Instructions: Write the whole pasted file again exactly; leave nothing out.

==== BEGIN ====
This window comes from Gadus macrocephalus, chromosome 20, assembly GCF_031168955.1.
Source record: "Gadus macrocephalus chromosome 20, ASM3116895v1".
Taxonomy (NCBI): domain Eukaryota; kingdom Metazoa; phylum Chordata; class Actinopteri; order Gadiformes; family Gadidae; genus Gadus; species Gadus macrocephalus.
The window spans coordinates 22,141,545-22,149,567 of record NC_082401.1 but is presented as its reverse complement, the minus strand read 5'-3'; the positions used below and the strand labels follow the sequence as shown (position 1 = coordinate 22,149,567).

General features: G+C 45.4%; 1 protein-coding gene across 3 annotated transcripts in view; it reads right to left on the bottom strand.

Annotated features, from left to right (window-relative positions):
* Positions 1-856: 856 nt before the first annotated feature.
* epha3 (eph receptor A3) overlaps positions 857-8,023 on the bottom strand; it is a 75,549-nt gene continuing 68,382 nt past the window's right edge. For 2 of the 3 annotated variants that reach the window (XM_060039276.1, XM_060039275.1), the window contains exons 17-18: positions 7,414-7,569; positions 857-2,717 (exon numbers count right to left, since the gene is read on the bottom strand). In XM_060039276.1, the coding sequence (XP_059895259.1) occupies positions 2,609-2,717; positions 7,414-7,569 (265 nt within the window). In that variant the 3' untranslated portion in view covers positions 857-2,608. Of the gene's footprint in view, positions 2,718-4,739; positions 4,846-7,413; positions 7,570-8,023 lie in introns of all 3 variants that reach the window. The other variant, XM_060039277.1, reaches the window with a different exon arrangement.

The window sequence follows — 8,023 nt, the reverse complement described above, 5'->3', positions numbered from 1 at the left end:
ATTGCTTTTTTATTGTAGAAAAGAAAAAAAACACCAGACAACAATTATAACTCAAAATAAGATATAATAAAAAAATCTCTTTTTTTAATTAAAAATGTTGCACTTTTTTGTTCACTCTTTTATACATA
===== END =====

This window comes from Gadus macrocephalus, chromosome 20, assembly GCF_031168955.1.
Source record: "Gadus macrocephalus chromosome 20, ASM3116895v1".
Taxonomy (NCBI): domain Eukaryota; kingdom Metazoa; phylum Chordata; class Actinopteri; order Gadiformes; family Gadidae; genus Gadus; species Gadus macrocephalus.
The window spans coordinates 22,141,545-22,149,567 of record NC_082401.1 but is presented as its reverse complement, the minus strand read 5'-3'; the positions used below and the strand labels follow the sequence as shown (position 1 = coordinate 22,149,567).

General features: G+C 45.4%; 1 protein-coding gene across 3 annotated transcripts in view; it reads right to left on the bottom strand.

Annotated features, from left to right (window-relative positions):
* Positions 1-856: 856 nt before the first annotated feature.
* epha3 (eph receptor A3) overlaps positions 857-8,023 on the bottom strand; it is a 75,549-nt gene continuing 68,382 nt past the window's right edge. For 2 of the 3 annotated variants that reach the window (XM_060039276.1, XM_060039275.1), the window contains exons 17-18: positions 7,414-7,569; positions 857-2,717 (exon numbers count right to left, since the gene is read on the bottom strand). In XM_060039276.1, the coding sequence (XP_059895259.1) occupies positions 2,609-2,717; positions 7,414-7,569 (265 nt within the window). In that variant the 3' untranslated portion in view covers positions 857-2,608. Of the gene's footprint in view, positions 2,718-4,739; positions 4,846-7,413; positions 7,570-8,023 lie in introns of all 3 variants that reach the window. The other variant, XM_060039277.1, reaches the window with a different exon arrangement.

The window sequence follows — 8,023 nt, the reverse complement described above, 5'->3', positions numbered from 1 at the left end:
ATTGCTTTTTTATTGTAGAAAAGAAAAAAAACACCAGACAACAATTATAACTCAAAATAAGATATAATAAAAAAATCTCTTTTTTTAATTAAAAATGTTGCACTTTTTTGTTCACTCTTTTATACATA